I know that there is a purpose to the stages of motherhood. When the baby is tiny and helpless and incapable of manipulation, there is no need for perspective. Many will tell you that you shouldn’t let your newborn sleep with you, that you should let the baby “self soothe” if she wakes up crying, and that you should feed her on a strict schedule from the very beginning to avoid raising a “snacker”. This all made perfect sense to me before I had Sofia, and I planned on doing all of it. She wasn’t going to sleep with us, ever, she was going to learn how to “put herself to sleep” and she was going to be fed on a schedule so that we could establish a good feeding and sleeping pattern. When she was born, though, I found my own maternal instincts at odds with these dictates. The truth was; I wanted to sleep with her. She was so soft and snuggly and smelled so good. I didn’t want to hear her cry, ever, and I would do anything to make her stop when she did. When all else failed, even if I knew she wasn’t hungry, I would nurse her, because it seemed to make her feel better and it sure as heck made me feel better. The point is, I truly think now that this is how we’re supposed to act as new parents (don’t think Hugo was exempt from any of this).

Newborn babies shouldn’t ever be allowed to cry themselves out. They’re so tiny and they’ve just been introduced to this world from one in which they were warm and snuggly all the time, enveloped in love and fed a constant diet of the very best of whatever the mother eats. Is it asking so much to give them a few months to adjust before we start slugging them with the muck of “reality”? Can’t they just enjoy a short reprieve before we start imposing “schedules” and “sleeping rules” on them? Of course, eventually, we must begin to slowly introduce reality in small doses, so they won’t grow up to be narcissistic and incapable of dealing with unpleasant sensory experiences. I think I know how that happens now. It’s a slow transition from “mommy” to “mom” that happens within us. Today, I let her cry at the light. Tomorrow I might let her fuss until we get home before I feed her. And someday, just maybe, I might have the courage to put her on a school bus, knowing full well that she might get picked on and made fun of. Right now the very idea makes me break out in hives, but who knows?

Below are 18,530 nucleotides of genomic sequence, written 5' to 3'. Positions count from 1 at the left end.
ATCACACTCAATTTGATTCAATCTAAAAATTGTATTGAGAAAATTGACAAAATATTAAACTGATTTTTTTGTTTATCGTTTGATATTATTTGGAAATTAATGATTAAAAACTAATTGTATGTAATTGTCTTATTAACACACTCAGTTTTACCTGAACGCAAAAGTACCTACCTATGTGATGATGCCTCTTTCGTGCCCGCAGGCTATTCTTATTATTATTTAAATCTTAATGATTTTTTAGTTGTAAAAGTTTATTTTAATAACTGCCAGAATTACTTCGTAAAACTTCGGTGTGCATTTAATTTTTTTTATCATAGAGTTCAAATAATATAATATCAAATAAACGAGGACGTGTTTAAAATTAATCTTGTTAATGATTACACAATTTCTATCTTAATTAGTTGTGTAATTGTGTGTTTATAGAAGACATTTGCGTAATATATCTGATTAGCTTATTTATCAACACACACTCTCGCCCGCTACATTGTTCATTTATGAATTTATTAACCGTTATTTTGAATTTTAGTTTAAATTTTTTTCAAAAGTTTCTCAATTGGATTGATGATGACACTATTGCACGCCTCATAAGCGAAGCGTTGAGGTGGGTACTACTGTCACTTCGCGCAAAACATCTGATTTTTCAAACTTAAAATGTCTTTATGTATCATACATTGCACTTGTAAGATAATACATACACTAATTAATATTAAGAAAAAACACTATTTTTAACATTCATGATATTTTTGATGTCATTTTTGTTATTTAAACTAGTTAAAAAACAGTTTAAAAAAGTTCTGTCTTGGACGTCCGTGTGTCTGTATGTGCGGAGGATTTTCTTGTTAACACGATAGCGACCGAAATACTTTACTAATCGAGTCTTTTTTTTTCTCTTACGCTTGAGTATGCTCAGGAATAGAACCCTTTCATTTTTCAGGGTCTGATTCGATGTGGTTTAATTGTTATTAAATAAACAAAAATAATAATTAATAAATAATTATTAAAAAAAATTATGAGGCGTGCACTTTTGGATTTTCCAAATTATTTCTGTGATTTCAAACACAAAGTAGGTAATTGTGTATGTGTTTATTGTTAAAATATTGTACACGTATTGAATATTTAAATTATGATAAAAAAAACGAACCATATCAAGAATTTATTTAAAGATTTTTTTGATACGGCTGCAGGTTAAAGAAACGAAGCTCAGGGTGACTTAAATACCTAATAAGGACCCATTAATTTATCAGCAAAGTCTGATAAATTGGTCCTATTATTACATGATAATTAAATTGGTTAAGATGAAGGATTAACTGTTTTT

5 comments:

Khadra said...

I dont know how many children you are wanting to have, but the mom thing changes with each child. crying at the stoplight becomes unbearable by child three. You dont just turn up the radio, you change routes and head to the liquor store. by the fourth child you are deaf, so it doesnt much matter any more. That is where I am at.

Rene' said...

Not sure what happened to me.....maybe it was all the "crack-ppuchino" when I was preggers...LOL...JK...Ur blog readers are all gonna think I'm a drunk/druggie!! LOL

Lauren Ochoa said...

And that would be...an exaggeration I guess?

Val said...

I'm definitely a mom. I am able to completely tune out the whining of my children on most occasions.

Val said...

Oh, and WHO took that gorgeous photo?